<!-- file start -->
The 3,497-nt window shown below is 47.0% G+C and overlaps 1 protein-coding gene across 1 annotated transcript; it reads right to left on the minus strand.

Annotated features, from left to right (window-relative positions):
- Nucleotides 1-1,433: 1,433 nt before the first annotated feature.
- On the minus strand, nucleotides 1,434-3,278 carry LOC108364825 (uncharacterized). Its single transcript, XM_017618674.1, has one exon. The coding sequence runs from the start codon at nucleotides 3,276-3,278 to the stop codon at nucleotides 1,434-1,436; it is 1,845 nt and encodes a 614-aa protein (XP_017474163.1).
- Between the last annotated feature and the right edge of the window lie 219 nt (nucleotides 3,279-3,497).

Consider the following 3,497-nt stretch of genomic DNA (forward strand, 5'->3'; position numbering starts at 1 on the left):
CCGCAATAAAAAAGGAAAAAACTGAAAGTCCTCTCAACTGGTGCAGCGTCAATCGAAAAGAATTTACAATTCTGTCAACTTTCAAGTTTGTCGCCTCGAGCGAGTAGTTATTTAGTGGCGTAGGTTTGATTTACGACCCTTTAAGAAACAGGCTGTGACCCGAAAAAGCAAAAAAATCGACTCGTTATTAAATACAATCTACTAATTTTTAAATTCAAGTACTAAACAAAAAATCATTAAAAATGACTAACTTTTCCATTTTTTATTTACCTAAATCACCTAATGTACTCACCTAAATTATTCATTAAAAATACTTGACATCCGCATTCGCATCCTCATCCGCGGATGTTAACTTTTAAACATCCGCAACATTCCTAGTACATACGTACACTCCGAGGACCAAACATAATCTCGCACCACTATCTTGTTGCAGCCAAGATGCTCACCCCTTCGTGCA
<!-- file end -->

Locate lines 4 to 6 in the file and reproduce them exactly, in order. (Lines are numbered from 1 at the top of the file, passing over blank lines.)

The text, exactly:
- On the minus strand, nucleotides 1,434-3,278 carry LOC108364825 (uncharacterized). Its single transcript, XM_017618674.1, has one exon. The coding sequence runs from the start codon at nucleotides 3,276-3,278 to the stop codon at nucleotides 1,434-1,436; it is 1,845 nt and encodes a 614-aa protein (XP_017474163.1).
- Between the last annotated feature and the right edge of the window lie 219 nt (nucleotides 3,279-3,497).

Consider the following 3,497-nt stretch of genomic DNA (forward strand, 5'->3'; position numbering starts at 1 on the left):